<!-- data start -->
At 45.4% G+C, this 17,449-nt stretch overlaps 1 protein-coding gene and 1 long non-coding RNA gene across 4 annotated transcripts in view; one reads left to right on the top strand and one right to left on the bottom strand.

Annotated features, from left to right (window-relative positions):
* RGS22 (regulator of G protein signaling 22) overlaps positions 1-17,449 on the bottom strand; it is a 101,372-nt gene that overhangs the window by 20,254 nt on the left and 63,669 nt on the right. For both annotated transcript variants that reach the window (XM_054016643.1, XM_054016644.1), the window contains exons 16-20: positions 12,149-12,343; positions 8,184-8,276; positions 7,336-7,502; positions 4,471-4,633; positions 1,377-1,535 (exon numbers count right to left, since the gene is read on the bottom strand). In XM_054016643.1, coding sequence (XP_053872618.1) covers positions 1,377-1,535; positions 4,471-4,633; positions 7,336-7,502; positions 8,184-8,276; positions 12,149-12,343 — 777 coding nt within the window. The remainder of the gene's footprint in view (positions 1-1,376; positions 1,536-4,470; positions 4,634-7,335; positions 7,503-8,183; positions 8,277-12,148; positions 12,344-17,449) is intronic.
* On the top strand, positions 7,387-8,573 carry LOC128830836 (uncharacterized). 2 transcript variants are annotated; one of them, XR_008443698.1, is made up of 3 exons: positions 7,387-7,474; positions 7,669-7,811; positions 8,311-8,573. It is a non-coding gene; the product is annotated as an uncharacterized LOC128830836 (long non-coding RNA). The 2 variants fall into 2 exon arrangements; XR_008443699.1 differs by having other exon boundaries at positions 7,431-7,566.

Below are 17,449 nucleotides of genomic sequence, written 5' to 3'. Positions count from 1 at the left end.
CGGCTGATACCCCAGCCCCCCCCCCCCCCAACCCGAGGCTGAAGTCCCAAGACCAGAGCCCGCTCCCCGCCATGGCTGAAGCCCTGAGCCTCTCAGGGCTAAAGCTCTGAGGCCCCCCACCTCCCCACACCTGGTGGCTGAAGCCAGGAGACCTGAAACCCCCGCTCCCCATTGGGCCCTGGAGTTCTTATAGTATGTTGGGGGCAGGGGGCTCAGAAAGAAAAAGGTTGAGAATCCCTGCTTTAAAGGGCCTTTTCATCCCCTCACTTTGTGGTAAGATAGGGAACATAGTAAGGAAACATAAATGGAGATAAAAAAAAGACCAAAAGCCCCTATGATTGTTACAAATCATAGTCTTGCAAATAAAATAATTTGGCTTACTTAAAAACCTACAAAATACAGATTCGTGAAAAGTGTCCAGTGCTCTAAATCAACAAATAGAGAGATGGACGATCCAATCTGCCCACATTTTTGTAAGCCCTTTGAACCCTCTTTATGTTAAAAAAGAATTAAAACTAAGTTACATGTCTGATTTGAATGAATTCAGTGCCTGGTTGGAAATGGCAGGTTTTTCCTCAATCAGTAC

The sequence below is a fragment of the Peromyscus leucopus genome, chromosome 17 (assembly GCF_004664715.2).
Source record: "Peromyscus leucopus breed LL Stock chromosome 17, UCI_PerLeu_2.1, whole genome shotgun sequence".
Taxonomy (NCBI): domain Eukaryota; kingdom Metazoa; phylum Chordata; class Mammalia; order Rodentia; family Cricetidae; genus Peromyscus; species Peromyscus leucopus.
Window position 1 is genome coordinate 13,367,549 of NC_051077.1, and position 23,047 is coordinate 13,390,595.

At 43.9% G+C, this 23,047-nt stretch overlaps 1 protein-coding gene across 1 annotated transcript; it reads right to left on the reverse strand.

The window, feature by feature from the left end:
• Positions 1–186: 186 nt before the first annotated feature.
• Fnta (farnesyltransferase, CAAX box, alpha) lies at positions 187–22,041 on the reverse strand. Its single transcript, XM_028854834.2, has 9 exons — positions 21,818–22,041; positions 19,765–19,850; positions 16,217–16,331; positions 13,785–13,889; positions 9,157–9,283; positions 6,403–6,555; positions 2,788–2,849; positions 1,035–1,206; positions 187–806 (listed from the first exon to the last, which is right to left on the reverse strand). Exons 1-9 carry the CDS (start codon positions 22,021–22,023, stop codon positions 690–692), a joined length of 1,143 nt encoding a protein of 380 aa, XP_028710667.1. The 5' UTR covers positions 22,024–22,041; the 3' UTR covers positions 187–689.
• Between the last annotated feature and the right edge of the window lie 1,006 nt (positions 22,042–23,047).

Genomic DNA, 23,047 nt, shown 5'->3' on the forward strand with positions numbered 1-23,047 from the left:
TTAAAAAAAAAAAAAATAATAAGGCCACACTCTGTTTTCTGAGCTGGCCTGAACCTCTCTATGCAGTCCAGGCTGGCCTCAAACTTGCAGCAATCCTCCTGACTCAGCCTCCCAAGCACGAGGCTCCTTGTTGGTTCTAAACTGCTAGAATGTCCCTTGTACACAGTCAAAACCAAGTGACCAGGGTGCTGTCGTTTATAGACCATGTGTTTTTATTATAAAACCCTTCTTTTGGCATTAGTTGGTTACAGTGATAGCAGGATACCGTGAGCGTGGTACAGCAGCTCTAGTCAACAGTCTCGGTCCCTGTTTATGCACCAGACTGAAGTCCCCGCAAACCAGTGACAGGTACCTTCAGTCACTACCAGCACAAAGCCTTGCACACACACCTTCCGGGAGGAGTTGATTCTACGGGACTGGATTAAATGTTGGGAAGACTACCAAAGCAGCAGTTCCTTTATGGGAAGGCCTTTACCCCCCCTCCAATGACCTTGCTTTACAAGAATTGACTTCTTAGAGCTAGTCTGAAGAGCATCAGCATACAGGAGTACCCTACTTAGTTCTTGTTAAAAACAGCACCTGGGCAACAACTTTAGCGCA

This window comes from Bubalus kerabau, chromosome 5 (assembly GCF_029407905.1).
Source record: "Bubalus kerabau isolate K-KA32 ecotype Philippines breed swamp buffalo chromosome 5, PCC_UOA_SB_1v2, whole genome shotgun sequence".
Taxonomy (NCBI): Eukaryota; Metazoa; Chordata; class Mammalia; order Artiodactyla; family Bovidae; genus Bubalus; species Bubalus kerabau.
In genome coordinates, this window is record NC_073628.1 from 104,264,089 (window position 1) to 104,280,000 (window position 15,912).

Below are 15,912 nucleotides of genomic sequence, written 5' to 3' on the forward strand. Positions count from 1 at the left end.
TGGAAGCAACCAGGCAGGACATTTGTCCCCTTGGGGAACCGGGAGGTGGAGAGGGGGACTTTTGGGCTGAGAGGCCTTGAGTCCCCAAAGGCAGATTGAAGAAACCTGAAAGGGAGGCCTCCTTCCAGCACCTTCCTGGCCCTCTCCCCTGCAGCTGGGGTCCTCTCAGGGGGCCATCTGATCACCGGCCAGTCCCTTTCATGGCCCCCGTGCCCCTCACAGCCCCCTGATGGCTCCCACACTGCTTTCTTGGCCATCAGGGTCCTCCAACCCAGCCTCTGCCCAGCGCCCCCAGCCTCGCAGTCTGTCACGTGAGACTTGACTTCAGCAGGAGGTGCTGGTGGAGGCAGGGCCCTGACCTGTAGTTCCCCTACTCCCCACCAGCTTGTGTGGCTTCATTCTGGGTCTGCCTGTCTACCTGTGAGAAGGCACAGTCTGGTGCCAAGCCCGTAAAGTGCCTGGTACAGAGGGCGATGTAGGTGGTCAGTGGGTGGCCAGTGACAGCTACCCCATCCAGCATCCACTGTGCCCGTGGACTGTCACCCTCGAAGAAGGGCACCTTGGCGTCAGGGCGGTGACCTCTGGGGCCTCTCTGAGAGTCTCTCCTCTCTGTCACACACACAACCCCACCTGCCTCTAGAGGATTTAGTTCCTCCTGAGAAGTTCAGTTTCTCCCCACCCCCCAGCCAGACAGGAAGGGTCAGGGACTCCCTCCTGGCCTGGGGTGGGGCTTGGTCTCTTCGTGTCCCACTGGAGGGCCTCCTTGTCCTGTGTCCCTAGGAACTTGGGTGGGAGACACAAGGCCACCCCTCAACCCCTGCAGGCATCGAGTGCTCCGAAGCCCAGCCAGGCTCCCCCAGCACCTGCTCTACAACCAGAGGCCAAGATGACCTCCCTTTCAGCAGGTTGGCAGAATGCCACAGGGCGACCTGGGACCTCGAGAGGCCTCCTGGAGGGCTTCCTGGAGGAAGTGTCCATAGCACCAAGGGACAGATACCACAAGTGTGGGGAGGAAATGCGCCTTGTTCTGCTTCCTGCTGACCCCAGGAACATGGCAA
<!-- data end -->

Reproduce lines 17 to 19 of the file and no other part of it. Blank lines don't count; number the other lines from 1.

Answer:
TTAAAAAAAAAAAAAATAATAAGGCCACACTCTGTTTTCTGAGCTGGCCTGAACCTCTCTATGCAGTCCAGGCTGGCCTCAAACTTGCAGCAATCCTCCTGACTCAGCCTCCCAAGCACGAGGCTCCTTGTTGGTTCTAAACTGCTAGAATGTCCCTTGTACACAGTCAAAACCAAGTGACCAGGGTGCTGTCGTTTATAGACCATGTGTTTTTATTATAAAACCCTTCTTTTGGCATTAGTTGGTTACAGTGATAGCAGGATACCGTGAGCGTGGTACAGCAGCTCTAGTCAACAGTCTCGGTCCCTGTTTATGCACCAGACTGAAGTCCCCGCAAACCAGTGACAGGTACCTTCAGTCACTACCAGCACAAAGCCTTGCACACACACCTTCCGGGAGGAGTTGATTCTACGGGACTGGATTAAATGTTGGGAAGACTACCAAAGCAGCAGTTCCTTTATGGGAAGGCCTTTACCCCCCCTCCAATGACCTTGCTTTACAAGAATTGACTTCTTAGAGCTAGTCTGAAGAGCATCAGCATACAGGAGTACCCTACTTAGTTCTTGTTAAAAACAGCACCTGGGCAACAACTTTAGCGCA

This window comes from Bubalus kerabau, chromosome 5 (assembly GCF_029407905.1).
Source record: "Bubalus kerabau isolate K-KA32 ecotype Philippines breed swamp buffalo chromosome 5, PCC_UOA_SB_1v2, whole genome shotgun sequence".